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Muscle Nerve. 2013 Jun;47(6):928-30. doi: 10.1002/mus.23751. Epub 2013 May 11.

Exacerbation of myasthenia gravis with voriconazole.

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1
Neuromuscular Center, Department of Neurology and Neurological Institute, University Hospitals Case Medical Center, 11100 Euclid Avenue, Cleveland, Ohio 44106-5098, USA.

Abstract

INTRODUCTION:

We describe a patient with stable generalized myasthenia gravis who presented with new onset severe ophthalmoplegia and ptosis after initiation of voriconazole for aspergillosis.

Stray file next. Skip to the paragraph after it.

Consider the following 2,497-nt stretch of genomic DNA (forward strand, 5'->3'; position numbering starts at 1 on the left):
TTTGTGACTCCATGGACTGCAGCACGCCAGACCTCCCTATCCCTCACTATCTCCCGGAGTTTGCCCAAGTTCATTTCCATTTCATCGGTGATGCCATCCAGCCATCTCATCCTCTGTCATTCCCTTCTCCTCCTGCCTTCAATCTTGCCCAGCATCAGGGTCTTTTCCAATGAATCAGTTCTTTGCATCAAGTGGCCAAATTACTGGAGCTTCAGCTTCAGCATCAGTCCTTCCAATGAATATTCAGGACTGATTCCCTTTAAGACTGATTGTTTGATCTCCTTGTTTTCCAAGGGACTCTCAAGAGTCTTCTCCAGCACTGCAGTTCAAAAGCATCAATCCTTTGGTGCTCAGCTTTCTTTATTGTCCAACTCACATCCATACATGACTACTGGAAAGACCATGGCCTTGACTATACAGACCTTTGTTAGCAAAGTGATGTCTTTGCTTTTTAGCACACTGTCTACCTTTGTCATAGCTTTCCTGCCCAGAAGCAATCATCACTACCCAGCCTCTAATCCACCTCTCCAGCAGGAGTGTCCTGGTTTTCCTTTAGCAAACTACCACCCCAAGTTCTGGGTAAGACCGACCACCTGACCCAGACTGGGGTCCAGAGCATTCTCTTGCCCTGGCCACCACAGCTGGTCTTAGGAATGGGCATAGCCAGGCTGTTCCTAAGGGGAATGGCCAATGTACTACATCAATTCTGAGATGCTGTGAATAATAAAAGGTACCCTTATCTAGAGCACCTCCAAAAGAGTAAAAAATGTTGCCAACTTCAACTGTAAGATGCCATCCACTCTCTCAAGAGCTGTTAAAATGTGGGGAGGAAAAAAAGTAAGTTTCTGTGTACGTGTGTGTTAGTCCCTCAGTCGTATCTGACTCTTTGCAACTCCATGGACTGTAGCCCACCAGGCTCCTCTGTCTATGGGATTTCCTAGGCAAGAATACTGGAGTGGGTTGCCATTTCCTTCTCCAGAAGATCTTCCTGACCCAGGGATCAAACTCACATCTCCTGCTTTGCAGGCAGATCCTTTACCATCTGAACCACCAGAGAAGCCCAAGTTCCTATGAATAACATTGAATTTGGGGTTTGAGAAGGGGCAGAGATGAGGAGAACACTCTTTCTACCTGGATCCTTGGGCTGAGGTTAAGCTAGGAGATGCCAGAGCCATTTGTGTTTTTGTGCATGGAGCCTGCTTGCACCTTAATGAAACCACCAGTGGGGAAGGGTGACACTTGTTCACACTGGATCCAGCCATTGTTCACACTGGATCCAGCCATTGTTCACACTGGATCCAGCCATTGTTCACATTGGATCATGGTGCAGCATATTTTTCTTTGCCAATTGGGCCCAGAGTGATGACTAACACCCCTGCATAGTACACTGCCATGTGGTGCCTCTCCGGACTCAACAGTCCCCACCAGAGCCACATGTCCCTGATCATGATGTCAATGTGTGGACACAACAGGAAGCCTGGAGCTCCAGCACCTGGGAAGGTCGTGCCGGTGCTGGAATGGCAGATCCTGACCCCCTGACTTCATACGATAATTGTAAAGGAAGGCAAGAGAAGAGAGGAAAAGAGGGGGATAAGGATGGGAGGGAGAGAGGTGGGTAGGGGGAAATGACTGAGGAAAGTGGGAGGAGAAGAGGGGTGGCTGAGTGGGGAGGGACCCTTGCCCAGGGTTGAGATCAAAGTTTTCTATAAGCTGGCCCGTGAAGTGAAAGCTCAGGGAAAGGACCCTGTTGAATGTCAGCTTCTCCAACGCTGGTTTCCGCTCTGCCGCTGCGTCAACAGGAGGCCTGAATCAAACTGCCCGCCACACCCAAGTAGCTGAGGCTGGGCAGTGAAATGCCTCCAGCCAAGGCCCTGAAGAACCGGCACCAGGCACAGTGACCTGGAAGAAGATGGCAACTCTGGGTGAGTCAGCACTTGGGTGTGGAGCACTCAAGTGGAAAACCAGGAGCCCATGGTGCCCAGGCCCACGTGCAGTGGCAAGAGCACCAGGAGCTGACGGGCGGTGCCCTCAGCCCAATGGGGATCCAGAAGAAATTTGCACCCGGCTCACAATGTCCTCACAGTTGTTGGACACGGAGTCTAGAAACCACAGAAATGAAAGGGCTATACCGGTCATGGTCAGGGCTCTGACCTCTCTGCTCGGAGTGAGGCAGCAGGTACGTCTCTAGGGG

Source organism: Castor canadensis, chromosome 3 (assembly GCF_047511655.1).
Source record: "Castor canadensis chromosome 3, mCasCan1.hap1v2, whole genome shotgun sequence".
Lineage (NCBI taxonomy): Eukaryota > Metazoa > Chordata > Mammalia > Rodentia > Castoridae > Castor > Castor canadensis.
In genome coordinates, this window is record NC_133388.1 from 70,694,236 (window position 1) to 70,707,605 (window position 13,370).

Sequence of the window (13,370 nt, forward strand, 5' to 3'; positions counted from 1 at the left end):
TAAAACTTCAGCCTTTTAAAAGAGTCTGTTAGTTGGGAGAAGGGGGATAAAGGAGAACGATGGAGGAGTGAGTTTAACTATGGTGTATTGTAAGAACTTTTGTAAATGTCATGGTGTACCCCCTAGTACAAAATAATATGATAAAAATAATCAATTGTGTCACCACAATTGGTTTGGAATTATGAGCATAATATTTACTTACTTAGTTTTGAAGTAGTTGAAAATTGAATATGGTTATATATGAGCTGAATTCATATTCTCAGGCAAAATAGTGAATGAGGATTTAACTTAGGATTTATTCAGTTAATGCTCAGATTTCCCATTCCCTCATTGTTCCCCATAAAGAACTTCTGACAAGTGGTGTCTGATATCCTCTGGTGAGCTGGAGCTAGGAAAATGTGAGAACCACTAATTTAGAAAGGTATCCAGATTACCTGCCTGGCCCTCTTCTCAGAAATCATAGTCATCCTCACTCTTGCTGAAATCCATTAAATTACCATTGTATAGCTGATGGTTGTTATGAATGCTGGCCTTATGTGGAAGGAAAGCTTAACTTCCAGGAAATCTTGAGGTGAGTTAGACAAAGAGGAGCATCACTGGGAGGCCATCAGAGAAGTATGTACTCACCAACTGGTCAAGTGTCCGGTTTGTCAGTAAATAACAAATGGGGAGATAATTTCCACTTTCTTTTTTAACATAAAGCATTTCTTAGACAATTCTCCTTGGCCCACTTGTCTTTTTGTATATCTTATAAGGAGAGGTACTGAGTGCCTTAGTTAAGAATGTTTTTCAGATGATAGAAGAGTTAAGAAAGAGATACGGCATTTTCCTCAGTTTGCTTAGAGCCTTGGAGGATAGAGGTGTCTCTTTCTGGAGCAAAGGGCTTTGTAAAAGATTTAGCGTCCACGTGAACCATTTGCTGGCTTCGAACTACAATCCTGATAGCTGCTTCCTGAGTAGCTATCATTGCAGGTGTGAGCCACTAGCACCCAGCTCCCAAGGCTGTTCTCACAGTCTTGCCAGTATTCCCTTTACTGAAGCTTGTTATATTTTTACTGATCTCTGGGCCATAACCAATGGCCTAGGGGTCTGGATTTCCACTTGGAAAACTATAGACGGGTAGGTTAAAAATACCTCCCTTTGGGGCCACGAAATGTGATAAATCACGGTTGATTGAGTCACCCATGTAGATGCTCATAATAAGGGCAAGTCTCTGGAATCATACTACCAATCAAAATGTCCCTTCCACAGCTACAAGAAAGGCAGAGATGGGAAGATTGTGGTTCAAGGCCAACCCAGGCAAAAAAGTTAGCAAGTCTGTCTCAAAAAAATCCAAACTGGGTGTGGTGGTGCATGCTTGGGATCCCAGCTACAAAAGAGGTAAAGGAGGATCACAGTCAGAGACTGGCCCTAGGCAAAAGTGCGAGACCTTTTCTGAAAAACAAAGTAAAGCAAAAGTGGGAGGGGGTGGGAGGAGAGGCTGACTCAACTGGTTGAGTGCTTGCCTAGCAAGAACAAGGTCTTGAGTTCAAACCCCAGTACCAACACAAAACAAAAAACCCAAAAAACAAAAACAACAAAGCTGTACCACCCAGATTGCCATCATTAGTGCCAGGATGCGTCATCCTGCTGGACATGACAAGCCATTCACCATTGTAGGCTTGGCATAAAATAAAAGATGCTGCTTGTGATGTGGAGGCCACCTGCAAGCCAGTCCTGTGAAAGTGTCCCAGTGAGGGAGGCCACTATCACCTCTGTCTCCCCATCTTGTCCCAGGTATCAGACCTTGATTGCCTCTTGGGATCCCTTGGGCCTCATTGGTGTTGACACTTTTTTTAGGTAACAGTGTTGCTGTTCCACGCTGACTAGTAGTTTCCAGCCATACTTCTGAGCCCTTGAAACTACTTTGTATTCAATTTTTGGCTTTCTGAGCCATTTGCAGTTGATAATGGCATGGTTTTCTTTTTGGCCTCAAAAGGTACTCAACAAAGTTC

METHODS:

Ligand-protein docking software was used to simulate the interaction of voriconazole with the acetylcholine receptor (AChR). We tested voriconazole binding to AChR in comparison to high affinity and neutral compounds.

RESULTS:

There was no clinical improvement after intravenous immunoglobulin infusion and plasmapheresis. However, the patient improved slowly after withdrawal of voriconazole. Based on our results, voriconazole binds favorably to AChR and may putatively block muscle nicotinic AChRs. Other theoretical explanations include blocking potassium channels and reducing their intracellular trafficking.

CONCLUSIONS:

The mechanisms involved in ocular exacerbation may be multi-factorial, reflecting the intricate dynamics of the neuromuscular junction. It is important to consider medications that harbor pyridine or pyrimidine moieties as potential causes of exacerbation in myasthenic patients, especially those who present with ocular symptoms.

PMID:
23666793
DOI:
10.1002/mus.23751
[Indexed for MEDLINE]
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